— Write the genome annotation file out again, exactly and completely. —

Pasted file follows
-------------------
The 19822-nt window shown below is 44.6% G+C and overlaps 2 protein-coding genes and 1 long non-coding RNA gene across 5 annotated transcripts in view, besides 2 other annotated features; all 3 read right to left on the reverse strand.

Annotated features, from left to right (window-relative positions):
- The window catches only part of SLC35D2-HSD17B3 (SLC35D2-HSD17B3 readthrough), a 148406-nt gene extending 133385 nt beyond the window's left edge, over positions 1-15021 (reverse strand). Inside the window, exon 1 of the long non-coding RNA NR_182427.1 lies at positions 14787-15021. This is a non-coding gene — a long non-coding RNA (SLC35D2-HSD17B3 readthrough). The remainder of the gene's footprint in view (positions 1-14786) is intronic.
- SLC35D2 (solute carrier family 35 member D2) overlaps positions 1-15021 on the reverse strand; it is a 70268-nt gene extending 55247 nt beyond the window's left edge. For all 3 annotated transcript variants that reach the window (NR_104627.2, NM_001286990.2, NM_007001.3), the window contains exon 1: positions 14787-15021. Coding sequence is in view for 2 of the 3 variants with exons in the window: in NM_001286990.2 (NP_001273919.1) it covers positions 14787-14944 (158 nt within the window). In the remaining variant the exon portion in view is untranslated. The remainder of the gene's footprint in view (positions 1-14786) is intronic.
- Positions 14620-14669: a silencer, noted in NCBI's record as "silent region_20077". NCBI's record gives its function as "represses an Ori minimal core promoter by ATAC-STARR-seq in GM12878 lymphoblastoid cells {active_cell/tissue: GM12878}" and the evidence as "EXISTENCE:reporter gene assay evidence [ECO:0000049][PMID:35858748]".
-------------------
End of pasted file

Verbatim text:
The 19822-nt window shown below is 44.6% G+C and overlaps 2 protein-coding genes and 1 long non-coding RNA gene across 5 annotated transcripts in view, besides 2 other annotated features; all 3 read right to left on the reverse strand.

Annotated features, from left to right (window-relative positions):
- The window catches only part of SLC35D2-HSD17B3 (SLC35D2-HSD17B3 readthrough), a 148406-nt gene extending 133385 nt beyond the window's left edge, over positions 1-15021 (reverse strand). Inside the window, exon 1 of the long non-coding RNA NR_182427.1 lies at positions 14787-15021. This is a non-coding gene — a long non-coding RNA (SLC35D2-HSD17B3 readthrough). The remainder of the gene's footprint in view (positions 1-14786) is intronic.
- SLC35D2 (solute carrier family 35 member D2) overlaps positions 1-15021 on the reverse strand; it is a 70268-nt gene extending 55247 nt beyond the window's left edge. For all 3 annotated transcript variants that reach the window (NR_104627.2, NM_001286990.2, NM_007001.3), the window contains exon 1: positions 14787-15021. Coding sequence is in view for 2 of the 3 variants with exons in the window: in NM_001286990.2 (NP_001273919.1) it covers positions 14787-14944 (158 nt within the window). In the remaining variant the exon portion in view is untranslated. The remainder of the gene's footprint in view (positions 1-14786) is intronic.
- Positions 14620-14669: a silencer, noted in NCBI's record as "silent region_20077". NCBI's record gives its function as "represses an Ori minimal core promoter by ATAC-STARR-seq in GM12878 lymphoblastoid cells {active_cell/tissue: GM12878}" and the evidence as "EXISTENCE:reporter gene assay evidence [ECO:0000049][PMID:35858748]".